In the not-so-distant-past, the Wild was in a five-team division with Edmonton, Vancouver, Calgary and Colorado. It made very little geographical sense, and fans were constantly griping about all of the late start times when the Wild played road games against division opponents — and they were teams Minnesota seemed to play every game (six times each during non-shortened years … so 24of 82, which isn’t close to every game but felt like it).
It was not perfect for fans. It was not ideal for the Wild, which had to travel all over North America into distant Canadian lands and time zones when there were teams like St. Louis, Chicago, Detroit and Winnipeg who were much closer.
This lasted through the 2012-13 season and then the NHL got wise. It realigned its franchises into two divisions in each of the conferences, some with seven and some with eight teams. The Wild was matched up with St. Louis, Chicago, Nashville, Winnipeg, Colorado and Dallas — none more than a time zone away, most in the same time zone. It made sense, even if we could all see the inherent down side: that division had the potential to be a bear competitively, particularly with the implementation of a new playoff system that created in-division matchups in the first two rounds.
In the final year before realignment, the Wild was a fringe playoff team, making it as the lowest seed before getting thrashed by Chicago in the first round in five games. Since realignment, the team has grown better — winning a playoff series each of the past two years before again being sent to the golf course by Chicago.
The question now is whether the Wild can take the next step in the playoffs. And the hypothetical within that is: would Minnesota be better off competitively if the NHL had never realigned?
The assumption is that the answer is “yes” because Minnesota wouldn’t have Chicago and St. Louis — two teams that figure to be somewhere between good and great for years go come — standing in its way. That said, I’m not so sure it’s cut and dried.
If the old divisions were still in place in 2013-14, the Wild could have beaten up on Edmonton, Vancouver and Calgary, all of which finished toward the bottom of the conference standings. But Colorado had 112 points, second-most in the West, and would have been a formidable foe. Maybe the Wild — which was a No. 7 seed two seasons ago before upsetting No. 2 Colorado in the first round — could have moved up a spot or two in the seeding had it been in the old division, but it’s hard to imagine the Wild of two years ago making it any further than it did in the playoffs.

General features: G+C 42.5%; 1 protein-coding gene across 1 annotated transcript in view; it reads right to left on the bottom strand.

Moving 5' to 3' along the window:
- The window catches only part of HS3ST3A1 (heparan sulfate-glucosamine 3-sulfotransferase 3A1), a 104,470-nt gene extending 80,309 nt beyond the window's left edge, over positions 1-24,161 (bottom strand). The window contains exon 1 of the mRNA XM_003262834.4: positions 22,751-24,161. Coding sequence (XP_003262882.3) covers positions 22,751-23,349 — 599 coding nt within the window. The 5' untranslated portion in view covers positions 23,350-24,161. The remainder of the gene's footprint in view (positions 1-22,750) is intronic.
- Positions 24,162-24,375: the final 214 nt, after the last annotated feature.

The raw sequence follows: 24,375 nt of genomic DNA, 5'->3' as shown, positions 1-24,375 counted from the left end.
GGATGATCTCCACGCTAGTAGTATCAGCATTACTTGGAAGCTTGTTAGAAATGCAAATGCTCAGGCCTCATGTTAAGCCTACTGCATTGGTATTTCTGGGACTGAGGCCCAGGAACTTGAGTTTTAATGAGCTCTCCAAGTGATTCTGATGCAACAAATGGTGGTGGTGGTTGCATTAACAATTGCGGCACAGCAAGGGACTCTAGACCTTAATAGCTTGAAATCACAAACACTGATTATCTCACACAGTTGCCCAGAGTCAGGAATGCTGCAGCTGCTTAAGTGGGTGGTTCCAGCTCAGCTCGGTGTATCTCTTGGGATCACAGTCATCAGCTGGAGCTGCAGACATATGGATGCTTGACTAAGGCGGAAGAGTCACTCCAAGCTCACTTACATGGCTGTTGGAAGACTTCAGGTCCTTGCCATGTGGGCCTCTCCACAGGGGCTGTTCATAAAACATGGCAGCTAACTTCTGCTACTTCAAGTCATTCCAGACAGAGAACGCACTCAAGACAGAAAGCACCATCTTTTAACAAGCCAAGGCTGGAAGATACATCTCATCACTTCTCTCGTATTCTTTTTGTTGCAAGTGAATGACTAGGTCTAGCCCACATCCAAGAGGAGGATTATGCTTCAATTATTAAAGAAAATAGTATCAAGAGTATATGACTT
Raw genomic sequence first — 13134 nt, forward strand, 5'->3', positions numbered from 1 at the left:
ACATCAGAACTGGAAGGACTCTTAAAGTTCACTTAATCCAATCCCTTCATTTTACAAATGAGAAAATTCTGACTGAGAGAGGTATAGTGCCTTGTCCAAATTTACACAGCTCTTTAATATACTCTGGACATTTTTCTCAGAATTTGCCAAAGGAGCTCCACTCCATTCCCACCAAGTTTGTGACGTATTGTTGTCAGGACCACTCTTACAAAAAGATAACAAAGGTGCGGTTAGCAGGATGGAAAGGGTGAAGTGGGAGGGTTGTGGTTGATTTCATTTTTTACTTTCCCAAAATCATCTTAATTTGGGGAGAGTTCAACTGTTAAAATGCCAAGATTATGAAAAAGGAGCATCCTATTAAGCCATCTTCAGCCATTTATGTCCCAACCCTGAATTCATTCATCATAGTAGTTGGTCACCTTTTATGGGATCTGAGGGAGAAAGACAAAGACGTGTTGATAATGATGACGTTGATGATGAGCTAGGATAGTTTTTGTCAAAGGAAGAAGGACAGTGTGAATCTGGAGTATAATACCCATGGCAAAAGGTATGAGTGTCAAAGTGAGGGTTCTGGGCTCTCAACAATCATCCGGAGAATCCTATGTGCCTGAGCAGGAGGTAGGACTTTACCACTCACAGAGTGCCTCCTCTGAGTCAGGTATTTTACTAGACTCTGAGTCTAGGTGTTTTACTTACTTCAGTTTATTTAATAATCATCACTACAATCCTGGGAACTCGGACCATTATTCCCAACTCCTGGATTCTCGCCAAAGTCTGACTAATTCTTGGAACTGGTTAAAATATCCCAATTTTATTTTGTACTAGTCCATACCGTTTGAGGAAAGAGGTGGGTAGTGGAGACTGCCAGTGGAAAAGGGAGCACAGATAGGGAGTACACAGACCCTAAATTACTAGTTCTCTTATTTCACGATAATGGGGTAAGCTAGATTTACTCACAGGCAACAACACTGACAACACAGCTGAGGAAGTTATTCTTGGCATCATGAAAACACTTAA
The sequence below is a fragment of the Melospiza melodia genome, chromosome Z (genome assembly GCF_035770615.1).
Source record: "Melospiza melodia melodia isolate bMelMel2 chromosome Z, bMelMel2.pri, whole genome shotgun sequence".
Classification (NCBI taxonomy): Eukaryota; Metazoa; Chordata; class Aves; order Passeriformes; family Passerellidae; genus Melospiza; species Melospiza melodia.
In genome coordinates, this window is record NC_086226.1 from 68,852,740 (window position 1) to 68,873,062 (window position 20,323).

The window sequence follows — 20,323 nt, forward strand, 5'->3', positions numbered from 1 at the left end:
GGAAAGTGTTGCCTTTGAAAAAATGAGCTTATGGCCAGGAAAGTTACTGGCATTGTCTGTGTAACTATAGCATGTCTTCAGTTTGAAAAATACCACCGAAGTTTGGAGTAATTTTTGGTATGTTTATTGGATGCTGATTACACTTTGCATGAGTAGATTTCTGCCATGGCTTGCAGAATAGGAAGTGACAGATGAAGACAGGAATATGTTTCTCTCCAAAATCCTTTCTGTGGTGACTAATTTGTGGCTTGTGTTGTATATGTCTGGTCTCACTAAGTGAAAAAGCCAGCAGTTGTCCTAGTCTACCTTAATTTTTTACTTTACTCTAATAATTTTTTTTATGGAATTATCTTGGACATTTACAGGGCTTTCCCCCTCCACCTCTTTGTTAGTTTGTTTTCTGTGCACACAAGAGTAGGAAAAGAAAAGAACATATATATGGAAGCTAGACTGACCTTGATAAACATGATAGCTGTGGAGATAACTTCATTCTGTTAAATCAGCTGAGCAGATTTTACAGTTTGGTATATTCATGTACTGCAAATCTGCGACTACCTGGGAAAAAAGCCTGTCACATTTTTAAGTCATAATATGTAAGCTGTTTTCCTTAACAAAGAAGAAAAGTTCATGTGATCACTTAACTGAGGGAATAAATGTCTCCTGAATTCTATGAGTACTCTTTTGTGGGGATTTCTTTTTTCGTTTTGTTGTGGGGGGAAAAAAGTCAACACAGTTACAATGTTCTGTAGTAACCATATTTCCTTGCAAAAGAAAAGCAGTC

This past year, Colorado slid back and missed the playoffs while Edmonton was again awful. But Calgary and Vancouver both made the playoffs with a similar number of points as the Wild. Maybe Minnesota would have been good enough to win the division and get one of the top three seeds under the old format. But it’s still questionable to think the Wild would have gone further than the second round.
The future is where it gets the most interesting. On paper, I’d like to think the Wild — with a full season of Devan Dubnyk playing at least close to the level he played over the course of the last half-season — would be favored to win a division that included Colorado, Vancouver, Calgary and Edmonton next year. Then again, that doesn’t take into account the wear-and-tear of travel that has been at least somewhat abated by realignment. And even if Minnesota did win the division and get one of those top three seeds and got past the first round, the Wild would almost certainly be facing the likes of Anaheim, St. Louis or Chicago in the second round next year and for years to come.
Long story short: the old alignment might be more favorable than the “division of death,” but that wouldn’t do the Wild muchg good when it came to the ultimate prize of getting to the Stanley Cup Finals (and winning it all). You still have to beat the best sometime. Even if it wouldn’t have meant a matchup with Chicago every year, which it feels like is set to happen as it stands, the Blackhawks and other great teams of their ilk still would have been significant road blocks. It’s less about the division and more about the conference, and in the old or new format that was going to be constant.